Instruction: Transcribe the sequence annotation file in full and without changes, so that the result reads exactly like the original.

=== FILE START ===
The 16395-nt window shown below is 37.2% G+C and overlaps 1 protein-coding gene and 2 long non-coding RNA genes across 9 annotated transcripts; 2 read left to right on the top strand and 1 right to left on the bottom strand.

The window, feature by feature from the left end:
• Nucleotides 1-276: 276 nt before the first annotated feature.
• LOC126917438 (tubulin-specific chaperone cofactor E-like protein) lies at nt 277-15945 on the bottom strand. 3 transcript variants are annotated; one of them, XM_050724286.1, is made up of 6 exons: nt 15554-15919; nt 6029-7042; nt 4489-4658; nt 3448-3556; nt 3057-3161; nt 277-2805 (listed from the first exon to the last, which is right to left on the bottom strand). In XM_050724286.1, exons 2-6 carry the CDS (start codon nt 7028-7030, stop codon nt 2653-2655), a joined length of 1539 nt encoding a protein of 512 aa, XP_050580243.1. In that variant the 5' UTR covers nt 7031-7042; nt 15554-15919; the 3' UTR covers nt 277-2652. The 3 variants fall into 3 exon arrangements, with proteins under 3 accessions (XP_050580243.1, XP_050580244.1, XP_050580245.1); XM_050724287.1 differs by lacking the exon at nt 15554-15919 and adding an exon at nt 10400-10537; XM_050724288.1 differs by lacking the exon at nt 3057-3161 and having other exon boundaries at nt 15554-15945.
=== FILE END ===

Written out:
The 16395-nt window shown below is 37.2% G+C and overlaps 1 protein-coding gene and 2 long non-coding RNA genes across 9 annotated transcripts; 2 read left to right on the top strand and 1 right to left on the bottom strand.

The window, feature by feature from the left end:
• Nucleotides 1-276: 276 nt before the first annotated feature.
• LOC126917438 (tubulin-specific chaperone cofactor E-like protein) lies at nt 277-15945 on the bottom strand. 3 transcript variants are annotated; one of them, XM_050724286.1, is made up of 6 exons: nt 15554-15919; nt 6029-7042; nt 4489-4658; nt 3448-3556; nt 3057-3161; nt 277-2805 (listed from the first exon to the last, which is right to left on the bottom strand). In XM_050724286.1, exons 2-6 carry the CDS (start codon nt 7028-7030, stop codon nt 2653-2655), a joined length of 1539 nt encoding a protein of 512 aa, XP_050580243.1. In that variant the 5' UTR covers nt 7031-7042; nt 15554-15919; the 3' UTR covers nt 277-2652. The 3 variants fall into 3 exon arrangements, with proteins under 3 accessions (XP_050580243.1, XP_050580244.1, XP_050580245.1); XM_050724287.1 differs by lacking the exon at nt 15554-15919 and adding an exon at nt 10400-10537; XM_050724288.1 differs by lacking the exon at nt 3057-3161 and having other exon boundaries at nt 15554-15945.